The good news? Every cheat can be beat. (Lucas Chilczuk)

Beat the Cheat: Combat Improper Hip Alignment With These Targeted Fitness Exercises

As dancers, we all have our vices—those little technique cheats that we know are incorrect, and we try our best to fix whenever we can remember...but at the end of the day, we just can't seem to banish them for good. After all, these cheats usually appear to help us: They can get our legs higher and our petit allégro a little faster, not to mention help us crank out that one extra rotation in a turn we dream about. Unfortunately, cheating proper technique also sets dancers up for a myriad injuries caused by improper alignment and undue stress on the body.

The good news: Every cheat can be beat. That is, when you know exactly what muscles and mobility pathways you need to strengthen in order to execute the step correctly. To help on that front, Amber Tacy, personal trainer and founder of the dancer-focused fitness community Dancers Who Lift, is here to guide you through a series of exercises designed to help you overcome the most common dancer cheats.

The Cheat: Lifting Your Hip for a Higher Extension

Banded Hip Flexion (Marching)

Equipment You'll Need: Mini loop, TheraBand

1. Stand hip-distance apart with your arms at your sides. Loop a mini resistance band around the balls of both feet. Start with a lighter resistance and work your way up to a heavier resistance.

2. Exhale and contract your core muscles, and bring your right knee up in front of you like you are marching.

3. Stop when it reaches the height of your hips; do not connect your foot to the supporting-leg knee like a passé.

4. Slowly lower the leg and repeat on the left side.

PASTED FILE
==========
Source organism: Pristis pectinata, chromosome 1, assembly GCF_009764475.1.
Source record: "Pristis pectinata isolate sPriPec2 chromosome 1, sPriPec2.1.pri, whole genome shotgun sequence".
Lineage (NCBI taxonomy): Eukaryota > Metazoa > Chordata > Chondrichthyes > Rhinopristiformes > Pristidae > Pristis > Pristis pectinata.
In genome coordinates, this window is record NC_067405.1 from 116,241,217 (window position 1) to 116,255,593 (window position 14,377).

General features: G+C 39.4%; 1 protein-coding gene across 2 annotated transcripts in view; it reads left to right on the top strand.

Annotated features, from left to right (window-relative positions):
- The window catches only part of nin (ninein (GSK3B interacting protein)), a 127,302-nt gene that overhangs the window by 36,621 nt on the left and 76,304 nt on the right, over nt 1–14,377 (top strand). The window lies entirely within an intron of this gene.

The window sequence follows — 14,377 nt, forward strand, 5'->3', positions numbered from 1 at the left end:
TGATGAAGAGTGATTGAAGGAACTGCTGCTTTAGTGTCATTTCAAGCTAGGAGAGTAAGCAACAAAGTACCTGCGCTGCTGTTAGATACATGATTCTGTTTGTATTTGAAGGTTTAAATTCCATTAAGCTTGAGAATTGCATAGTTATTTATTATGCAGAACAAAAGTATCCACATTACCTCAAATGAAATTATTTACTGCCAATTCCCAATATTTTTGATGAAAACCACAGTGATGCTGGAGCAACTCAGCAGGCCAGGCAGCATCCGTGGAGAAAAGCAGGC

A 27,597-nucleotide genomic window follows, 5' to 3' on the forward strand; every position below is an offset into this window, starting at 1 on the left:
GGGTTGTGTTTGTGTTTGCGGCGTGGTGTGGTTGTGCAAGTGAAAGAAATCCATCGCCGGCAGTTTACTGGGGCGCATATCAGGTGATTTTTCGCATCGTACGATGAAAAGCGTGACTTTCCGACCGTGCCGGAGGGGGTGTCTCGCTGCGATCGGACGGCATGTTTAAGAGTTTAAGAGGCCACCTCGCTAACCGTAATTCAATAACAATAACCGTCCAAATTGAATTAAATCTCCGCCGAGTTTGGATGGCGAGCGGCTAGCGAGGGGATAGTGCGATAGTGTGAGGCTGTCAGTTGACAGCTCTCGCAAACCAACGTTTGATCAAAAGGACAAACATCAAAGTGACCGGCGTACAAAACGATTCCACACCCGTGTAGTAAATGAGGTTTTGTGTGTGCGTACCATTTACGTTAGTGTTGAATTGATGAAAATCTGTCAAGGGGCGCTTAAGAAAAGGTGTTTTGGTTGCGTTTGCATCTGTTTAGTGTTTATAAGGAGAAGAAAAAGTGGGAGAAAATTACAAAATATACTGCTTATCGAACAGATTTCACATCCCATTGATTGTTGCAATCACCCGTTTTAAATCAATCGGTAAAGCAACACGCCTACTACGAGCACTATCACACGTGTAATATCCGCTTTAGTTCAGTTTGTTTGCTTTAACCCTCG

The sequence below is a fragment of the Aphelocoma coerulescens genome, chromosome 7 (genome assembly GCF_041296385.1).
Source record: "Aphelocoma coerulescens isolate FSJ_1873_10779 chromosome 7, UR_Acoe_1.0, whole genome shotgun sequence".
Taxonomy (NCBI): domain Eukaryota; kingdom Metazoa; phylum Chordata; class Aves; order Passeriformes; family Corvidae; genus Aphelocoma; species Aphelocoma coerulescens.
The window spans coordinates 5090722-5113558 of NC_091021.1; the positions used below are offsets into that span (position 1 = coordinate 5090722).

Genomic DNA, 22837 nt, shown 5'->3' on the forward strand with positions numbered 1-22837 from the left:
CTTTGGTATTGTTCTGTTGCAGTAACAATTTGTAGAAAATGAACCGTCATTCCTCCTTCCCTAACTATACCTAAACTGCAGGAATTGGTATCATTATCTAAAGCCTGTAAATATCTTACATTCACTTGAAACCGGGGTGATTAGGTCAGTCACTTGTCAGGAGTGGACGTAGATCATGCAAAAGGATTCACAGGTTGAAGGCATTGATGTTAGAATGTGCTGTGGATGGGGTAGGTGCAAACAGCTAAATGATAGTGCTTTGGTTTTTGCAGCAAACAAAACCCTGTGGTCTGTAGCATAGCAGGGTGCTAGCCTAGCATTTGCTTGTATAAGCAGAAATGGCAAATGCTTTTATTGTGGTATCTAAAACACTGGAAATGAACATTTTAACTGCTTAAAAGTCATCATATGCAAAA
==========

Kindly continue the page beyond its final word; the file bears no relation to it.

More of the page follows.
5. Do 8–10 reps on each leg, alternating sides.

Amber's Note: A "gripping" hip flexor is usually the sign of a weak hip flexor. Use resistance to help strengthen the muscles that lift your leg, so when you're at the barre or in center, your leg floats up with ease.

Side Plank (Progress to Side Plank With Hip Flexion/Passé)

1. Lying on the floor on your side, bend your knees so your feet are behind your body. Or, if you want to make the exercise a bit harder, align your head, shoulders, hips, knees and toes so they make a straight line.

2.Ensure your bottom elbow is directly underneath your shoulder joint—not in line with your ear or your ribs.

3. Drive the elbow down into the floor and, much like a suspension bridge, lift from underneath your armpit and what would be the "supporting" side, or side of your body closest to the floor.

4. Maintain a tight, uplifted position for 8–10 exhales. Keep your chin and spine neutral, and emphasize "lifting" the bottom hip. For one more progression, raise your top leg into a turned-in passé and hold.

5. Repeat on both sides; progress when ready.

Banded Turned-Out Passé Lifts

1. Stand at the barre turned out, with a TheraBand flat underneath your supporting leg and knotted around the instep of the working leg.

2. Lift the working leg to passé.

3. Without leaning toward the barre or allowing your pelvis to shift, detach your passé and bring your knee toward your armpit, working against the resistance of the band.

4. Pause for a moment at the top, then return to an attached passé position.

5. Repeat 10–12 times per leg.

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